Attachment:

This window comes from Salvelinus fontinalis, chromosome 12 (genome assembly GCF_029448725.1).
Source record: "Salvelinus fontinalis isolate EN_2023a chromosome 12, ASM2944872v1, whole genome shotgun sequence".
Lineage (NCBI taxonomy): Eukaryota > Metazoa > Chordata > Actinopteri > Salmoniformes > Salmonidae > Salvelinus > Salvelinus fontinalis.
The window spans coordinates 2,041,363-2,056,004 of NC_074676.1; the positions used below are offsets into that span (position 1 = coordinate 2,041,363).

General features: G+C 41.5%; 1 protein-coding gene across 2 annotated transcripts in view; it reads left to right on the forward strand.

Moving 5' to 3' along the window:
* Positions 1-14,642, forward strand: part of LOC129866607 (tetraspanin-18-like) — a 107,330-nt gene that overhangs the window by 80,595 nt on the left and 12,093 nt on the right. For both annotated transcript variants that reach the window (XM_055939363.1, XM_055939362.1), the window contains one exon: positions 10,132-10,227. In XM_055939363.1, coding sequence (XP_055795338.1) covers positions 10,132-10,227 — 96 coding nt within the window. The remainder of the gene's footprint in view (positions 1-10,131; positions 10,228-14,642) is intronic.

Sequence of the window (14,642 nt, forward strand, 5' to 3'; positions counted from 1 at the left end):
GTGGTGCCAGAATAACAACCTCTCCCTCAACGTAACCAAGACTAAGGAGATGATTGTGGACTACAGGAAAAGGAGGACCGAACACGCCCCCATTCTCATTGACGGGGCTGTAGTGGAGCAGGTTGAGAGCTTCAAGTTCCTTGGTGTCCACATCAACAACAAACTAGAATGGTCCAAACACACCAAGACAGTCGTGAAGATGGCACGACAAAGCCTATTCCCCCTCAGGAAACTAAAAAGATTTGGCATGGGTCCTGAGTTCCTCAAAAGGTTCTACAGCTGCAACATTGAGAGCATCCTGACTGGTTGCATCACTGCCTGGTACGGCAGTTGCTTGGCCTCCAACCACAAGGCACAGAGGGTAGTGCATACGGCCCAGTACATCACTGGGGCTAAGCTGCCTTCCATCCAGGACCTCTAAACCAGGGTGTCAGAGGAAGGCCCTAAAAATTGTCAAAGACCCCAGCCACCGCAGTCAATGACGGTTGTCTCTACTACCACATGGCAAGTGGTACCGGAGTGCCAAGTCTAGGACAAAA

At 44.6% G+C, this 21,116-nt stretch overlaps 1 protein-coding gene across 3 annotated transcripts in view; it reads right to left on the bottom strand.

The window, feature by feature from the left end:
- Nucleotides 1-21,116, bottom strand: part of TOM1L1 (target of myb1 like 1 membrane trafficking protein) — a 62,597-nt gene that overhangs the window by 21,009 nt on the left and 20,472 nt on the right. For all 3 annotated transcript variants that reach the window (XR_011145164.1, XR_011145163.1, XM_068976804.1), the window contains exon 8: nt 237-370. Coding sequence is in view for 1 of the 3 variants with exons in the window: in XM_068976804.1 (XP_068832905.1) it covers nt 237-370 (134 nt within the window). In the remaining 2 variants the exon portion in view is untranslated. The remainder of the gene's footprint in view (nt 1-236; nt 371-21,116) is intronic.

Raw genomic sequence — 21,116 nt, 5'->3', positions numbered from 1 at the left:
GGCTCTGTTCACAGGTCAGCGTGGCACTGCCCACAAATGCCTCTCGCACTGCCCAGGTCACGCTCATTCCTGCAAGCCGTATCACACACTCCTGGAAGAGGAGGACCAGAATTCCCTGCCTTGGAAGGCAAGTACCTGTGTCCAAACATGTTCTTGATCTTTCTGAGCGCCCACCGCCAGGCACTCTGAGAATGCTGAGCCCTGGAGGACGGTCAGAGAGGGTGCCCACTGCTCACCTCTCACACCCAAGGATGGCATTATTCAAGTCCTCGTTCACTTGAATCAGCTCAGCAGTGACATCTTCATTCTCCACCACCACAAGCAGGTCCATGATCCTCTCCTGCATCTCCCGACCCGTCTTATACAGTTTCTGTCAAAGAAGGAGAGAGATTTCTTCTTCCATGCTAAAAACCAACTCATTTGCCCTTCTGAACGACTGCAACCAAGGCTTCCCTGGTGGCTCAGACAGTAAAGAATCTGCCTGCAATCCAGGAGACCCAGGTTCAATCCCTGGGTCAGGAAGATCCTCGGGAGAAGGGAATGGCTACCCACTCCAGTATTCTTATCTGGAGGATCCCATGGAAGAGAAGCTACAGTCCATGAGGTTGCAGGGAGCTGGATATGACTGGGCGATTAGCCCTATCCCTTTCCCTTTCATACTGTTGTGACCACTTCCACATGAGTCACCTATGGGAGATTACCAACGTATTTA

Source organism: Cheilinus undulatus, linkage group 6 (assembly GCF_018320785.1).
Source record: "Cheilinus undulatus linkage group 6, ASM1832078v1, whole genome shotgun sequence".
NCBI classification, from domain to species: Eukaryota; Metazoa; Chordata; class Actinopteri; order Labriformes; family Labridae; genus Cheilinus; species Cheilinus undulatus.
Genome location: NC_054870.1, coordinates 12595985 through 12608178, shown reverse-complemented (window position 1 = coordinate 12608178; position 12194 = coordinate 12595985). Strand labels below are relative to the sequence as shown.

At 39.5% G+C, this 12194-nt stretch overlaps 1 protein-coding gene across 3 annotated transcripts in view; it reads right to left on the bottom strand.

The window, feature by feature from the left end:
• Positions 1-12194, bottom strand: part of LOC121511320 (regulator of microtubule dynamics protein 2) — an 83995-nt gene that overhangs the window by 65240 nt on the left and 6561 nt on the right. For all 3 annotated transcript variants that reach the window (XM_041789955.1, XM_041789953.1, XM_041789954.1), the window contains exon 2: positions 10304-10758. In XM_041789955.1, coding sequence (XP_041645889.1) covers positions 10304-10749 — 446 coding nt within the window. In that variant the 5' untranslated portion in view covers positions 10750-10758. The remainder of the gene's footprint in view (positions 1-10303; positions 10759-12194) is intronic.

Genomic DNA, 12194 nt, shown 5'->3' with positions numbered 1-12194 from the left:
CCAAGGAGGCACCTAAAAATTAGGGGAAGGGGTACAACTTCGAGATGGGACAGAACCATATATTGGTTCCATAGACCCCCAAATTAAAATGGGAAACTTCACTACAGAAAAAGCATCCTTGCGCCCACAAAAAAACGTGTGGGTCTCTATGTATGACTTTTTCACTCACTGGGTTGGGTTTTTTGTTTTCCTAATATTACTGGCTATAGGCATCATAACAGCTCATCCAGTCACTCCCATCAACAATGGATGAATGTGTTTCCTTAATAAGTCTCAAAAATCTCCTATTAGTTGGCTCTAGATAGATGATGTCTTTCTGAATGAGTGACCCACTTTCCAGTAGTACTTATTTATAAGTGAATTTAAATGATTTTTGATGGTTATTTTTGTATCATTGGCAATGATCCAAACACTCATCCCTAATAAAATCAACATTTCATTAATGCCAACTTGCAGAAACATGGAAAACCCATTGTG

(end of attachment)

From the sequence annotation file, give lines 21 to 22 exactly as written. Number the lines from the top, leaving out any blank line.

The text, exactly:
• Positions 1-12194, bottom strand: part of LOC121511320 (regulator of microtubule dynamics protein 2) — an 83995-nt gene that overhangs the window by 65240 nt on the left and 6561 nt on the right. For all 3 annotated transcript variants that reach the window (XM_041789955.1, XM_041789953.1, XM_041789954.1), the window contains exon 2: positions 10304-10758. In XM_041789955.1, coding sequence (XP_041645889.1) covers positions 10304-10749 — 446 coding nt within the window. In that variant the 5' untranslated portion in view covers positions 10750-10758. The remainder of the gene's footprint in view (positions 1-10303; positions 10759-12194) is intronic.

Genomic DNA, 12194 nt, shown 5'->3' with positions numbered 1-12194 from the left: